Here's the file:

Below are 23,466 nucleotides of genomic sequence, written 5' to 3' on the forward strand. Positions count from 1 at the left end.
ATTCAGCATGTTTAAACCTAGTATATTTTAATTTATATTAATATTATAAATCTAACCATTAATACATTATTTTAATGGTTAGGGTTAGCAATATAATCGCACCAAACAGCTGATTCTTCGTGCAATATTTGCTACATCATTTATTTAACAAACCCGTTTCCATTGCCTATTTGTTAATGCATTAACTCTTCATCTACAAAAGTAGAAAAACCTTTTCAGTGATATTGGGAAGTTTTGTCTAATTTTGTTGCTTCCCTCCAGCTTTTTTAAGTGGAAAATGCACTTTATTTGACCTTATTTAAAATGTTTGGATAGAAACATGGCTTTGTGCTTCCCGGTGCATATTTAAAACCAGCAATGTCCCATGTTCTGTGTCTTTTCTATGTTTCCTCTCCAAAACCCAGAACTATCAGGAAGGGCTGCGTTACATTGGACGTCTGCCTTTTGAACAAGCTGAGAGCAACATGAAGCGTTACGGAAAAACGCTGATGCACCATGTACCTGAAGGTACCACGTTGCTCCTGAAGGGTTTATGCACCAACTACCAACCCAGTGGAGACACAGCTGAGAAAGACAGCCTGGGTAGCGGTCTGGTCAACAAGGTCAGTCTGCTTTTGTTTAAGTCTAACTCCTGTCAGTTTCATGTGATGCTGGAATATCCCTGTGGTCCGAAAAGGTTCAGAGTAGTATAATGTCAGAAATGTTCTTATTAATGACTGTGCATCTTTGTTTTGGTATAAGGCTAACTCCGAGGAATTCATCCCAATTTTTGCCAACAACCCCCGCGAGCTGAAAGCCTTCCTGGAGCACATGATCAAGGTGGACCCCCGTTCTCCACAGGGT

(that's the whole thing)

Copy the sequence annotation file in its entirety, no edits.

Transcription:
Below are 23,466 nucleotides of genomic sequence, written 5' to 3' on the forward strand. Positions count from 1 at the left end.
ATTCAGCATGTTTAAACCTAGTATATTTTAATTTATATTAATATTATAAATCTAACCATTAATACATTATTTTAATGGTTAGGGTTAGCAATATAATCGCACCAAACAGCTGATTCTTCGTGCAATATTTGCTACATCATTTATTTAACAAACCCGTTTCCATTGCCTATTTGTTAATGCATTAACTCTTCATCTACAAAAGTAGAAAAACCTTTTCAGTGATATTGGGAAGTTTTGTCTAATTTTGTTGCTTCCCTCCAGCTTTTTTAAGTGGAAAATGCACTTTATTTGACCTTATTTAAAATGTTTGGATAGAAACATGGCTTTGTGCTTCCCGGTGCATATTTAAAACCAGCAATGTCCCATGTTCTGTGTCTTTTCTATGTTTCCTCTCCAAAACCCAGAACTATCAGGAAGGGCTGCGTTACATTGGACGTCTGCCTTTTGAACAAGCTGAGAGCAACATGAAGCGTTACGGAAAAACGCTGATGCACCATGTACCTGAAGGTACCACGTTGCTCCTGAAGGGTTTATGCACCAACTACCAACCCAGTGGAGACACAGCTGAGAAAGACAGCCTGGGTAGCGGTCTGGTCAACAAGGTCAGTCTGCTTTTGTTTAAGTCTAACTCCTGTCAGTTTCATGTGATGCTGGAATATCCCTGTGGTCCGAAAAGGTTCAGAGTAGTATAATGTCAGAAATGTTCTTATTAATGACTGTGCATCTTTGTTTTGGTATAAGGCTAACTCCGAGGAATTCATCCCAATTTTTGCCAACAACCCCCGCGAGCTGAAAGCCTTCCTGGAGCACATGATCAAGGTGGACCCCCGTTCTCCACAGGGT